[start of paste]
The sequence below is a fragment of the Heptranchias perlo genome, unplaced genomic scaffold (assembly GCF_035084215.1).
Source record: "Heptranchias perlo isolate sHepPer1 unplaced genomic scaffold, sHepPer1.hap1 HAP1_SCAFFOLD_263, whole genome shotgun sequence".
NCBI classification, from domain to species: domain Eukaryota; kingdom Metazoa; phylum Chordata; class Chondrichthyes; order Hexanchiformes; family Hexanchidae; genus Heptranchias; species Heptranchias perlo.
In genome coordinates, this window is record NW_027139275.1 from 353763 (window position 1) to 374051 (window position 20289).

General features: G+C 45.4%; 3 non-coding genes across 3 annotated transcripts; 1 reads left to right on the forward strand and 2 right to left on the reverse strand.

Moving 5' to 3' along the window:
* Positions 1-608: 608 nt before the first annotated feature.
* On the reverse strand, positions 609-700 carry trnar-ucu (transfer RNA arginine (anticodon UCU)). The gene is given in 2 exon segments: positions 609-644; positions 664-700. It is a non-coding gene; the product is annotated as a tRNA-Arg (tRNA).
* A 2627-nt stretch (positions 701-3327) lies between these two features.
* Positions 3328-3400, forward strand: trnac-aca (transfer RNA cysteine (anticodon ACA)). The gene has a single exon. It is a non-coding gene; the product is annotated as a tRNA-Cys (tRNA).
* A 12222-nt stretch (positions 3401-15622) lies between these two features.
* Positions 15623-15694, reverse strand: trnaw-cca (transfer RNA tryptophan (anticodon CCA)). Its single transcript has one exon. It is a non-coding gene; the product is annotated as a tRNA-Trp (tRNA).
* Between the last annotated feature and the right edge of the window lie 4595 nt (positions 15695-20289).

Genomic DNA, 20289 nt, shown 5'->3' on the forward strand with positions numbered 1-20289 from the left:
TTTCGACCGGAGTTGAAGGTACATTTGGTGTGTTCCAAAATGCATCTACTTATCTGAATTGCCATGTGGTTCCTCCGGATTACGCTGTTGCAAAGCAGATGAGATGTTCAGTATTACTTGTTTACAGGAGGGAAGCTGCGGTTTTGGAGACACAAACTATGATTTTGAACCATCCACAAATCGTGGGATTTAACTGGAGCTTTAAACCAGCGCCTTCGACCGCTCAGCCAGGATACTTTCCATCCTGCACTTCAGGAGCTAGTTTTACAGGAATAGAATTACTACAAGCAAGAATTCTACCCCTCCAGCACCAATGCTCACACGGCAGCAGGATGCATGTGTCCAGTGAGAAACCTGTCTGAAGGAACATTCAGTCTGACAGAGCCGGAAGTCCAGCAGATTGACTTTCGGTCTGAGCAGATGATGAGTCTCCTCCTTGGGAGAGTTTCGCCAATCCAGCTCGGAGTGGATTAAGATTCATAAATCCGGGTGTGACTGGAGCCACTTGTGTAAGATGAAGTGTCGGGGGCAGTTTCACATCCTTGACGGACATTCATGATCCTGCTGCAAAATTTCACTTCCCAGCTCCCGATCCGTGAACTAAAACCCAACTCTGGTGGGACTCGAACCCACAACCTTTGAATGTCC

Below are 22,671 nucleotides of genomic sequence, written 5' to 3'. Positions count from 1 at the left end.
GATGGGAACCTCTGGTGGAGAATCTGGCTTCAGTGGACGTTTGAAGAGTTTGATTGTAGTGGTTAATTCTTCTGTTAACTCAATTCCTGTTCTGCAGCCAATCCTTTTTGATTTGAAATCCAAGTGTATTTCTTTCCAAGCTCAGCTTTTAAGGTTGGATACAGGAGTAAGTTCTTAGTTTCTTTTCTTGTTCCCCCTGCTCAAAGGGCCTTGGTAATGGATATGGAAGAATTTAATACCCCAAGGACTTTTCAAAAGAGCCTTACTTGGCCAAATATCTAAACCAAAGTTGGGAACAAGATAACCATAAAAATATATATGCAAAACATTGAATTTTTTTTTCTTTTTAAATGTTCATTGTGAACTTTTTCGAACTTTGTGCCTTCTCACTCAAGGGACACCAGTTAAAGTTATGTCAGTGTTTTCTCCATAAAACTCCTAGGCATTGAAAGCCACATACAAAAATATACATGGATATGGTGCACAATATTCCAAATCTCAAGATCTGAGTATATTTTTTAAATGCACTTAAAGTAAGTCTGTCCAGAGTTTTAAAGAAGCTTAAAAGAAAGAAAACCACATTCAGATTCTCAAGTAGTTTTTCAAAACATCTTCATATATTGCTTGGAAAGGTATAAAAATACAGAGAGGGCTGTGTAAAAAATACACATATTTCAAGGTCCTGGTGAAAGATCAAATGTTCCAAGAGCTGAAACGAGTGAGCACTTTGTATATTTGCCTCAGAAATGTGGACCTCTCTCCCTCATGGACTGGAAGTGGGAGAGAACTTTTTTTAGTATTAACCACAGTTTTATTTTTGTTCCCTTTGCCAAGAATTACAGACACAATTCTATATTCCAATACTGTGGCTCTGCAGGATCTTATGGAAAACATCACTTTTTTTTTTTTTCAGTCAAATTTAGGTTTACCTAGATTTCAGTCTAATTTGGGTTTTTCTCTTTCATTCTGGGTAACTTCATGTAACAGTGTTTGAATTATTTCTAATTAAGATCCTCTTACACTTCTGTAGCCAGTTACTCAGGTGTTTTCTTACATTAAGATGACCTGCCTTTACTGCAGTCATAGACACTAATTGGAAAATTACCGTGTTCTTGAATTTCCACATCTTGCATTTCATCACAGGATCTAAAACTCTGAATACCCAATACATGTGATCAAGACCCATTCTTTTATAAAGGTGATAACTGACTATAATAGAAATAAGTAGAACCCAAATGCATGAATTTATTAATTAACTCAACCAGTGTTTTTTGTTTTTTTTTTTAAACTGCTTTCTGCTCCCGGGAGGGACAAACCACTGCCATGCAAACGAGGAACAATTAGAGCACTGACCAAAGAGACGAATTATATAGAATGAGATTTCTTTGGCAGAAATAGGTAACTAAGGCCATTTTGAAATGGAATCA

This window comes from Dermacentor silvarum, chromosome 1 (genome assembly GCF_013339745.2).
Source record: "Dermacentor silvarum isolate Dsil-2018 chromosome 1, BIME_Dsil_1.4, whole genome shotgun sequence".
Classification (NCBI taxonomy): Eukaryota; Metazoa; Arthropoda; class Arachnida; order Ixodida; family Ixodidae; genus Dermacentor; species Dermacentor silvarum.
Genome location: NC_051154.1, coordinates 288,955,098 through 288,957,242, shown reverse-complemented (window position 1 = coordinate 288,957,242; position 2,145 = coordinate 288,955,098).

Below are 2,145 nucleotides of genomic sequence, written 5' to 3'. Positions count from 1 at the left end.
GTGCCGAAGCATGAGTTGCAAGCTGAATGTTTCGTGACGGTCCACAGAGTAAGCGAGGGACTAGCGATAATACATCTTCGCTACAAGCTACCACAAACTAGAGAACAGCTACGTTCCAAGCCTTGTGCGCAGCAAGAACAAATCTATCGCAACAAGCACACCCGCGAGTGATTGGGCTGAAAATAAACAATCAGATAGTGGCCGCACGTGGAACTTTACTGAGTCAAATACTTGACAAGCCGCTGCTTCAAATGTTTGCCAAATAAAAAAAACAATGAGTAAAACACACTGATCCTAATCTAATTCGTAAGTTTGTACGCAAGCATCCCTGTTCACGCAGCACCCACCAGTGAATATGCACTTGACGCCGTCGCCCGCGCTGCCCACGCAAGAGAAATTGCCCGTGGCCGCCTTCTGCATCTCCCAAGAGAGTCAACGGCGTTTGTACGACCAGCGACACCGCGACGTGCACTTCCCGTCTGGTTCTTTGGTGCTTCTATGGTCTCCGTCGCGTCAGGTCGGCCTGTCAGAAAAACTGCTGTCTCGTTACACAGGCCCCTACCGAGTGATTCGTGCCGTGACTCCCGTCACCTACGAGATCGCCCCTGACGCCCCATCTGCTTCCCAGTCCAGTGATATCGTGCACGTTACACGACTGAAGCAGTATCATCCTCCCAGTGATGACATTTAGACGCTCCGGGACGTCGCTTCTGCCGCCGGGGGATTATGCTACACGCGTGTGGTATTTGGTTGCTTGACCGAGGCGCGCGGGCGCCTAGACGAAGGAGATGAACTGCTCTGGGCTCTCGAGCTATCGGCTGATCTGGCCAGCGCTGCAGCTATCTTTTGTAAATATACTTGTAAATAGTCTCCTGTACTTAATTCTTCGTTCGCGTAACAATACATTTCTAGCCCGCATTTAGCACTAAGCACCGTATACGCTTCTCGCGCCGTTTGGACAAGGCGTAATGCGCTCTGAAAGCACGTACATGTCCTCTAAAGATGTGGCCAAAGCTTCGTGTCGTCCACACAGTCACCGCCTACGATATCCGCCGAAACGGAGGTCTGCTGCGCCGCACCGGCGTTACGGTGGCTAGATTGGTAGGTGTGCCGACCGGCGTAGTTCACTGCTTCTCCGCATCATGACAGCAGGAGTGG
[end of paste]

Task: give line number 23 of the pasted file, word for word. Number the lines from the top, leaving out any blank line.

GTGCCGAAGCATGAGTTGCAAGCTGAATGTTTCGTGACGGTCCACAGAGTAAGCGAGGGACTAGCGATAATACATCTTCGCTACAAGCTACCACAAACTAGAGAACAGCTACGTTCCAAGCCTTGTGCGCAGCAAGAACAAATCTATCGCAACAAGCACACCCGCGAGTGATTGGGCTGAAAATAAACAATCAGATAGTGGCCGCACGTGGAACTTTACTGAGTCAAATACTTGACAAGCCGCTGCTTCAAATGTTTGCCAAATAAAAAAAACAATGAGTAAAACACACTGATCCTAATCTAATTCGTAAGTTTGTACGCAAGCATCCCTGTTCACGCAGCACCCACCAGTGAATATGCACTTGACGCCGTCGCCCGCGCTGCCCACGCAAGAGAAATTGCCCGTGGCCGCCTTCTGCATCTCCCAAGAGAGTCAACGGCGTTTGTACGACCAGCGACACCGCGACGTGCACTTCCCGTCTGGTTCTTTGGTGCTTCTATGGTCTCCGTCGCGTCAGGTCGGCCTGTCAGAAAAACTGCTGTCTCGTTACACAGGCCCCTACCGAGTGATTCGTGCCGTGACTCCCGTCACCTACGAGATCGCCCCTGACGCCCCATCTGCTTCCCAGTCCAGTGATATCGTGCACGTTACACGACTGAAGCAGTATCATCCTCCCAGTGATGACATTTAGACGCTCCGGGACGTCGCTTCTGCCGCCGGGGGATTATGCTACACGCGTGTGGTATTTGGTTGCTTGACCGAGGCGCGCGGGCGCCTAGACGAAGGAGATGAACTGCTCTGGGCTCTCGAGCTATCGGCTGATCTGGCCAGCGCTGCAGCTATCTTTTGTAAATATACTTGTAAATAGTCTCCTGTACTTAATTCTTCGTTCGCGTAACAATACATTTCTAGCCCGCATTTAGCACTAAGCACCGTATACGCTTCTCGCGCCGTTTGGACAAGGCGTAATGCGCTCTGAAAGCACGTACATGTCCTCTAAAGATGTGGCCAAAGCTTCGTGTCGTCCACACAGTCACCGCCTACGATATCCGCCGAAACGGAGGTCTGCTGCGCCGCACCGGCGTTACGGTGGCTAGATTGGTAGGTGTGCCGACCGGCGTAGTTCACTGCTTCTCCGCATCATGACAGCAGGAGTGG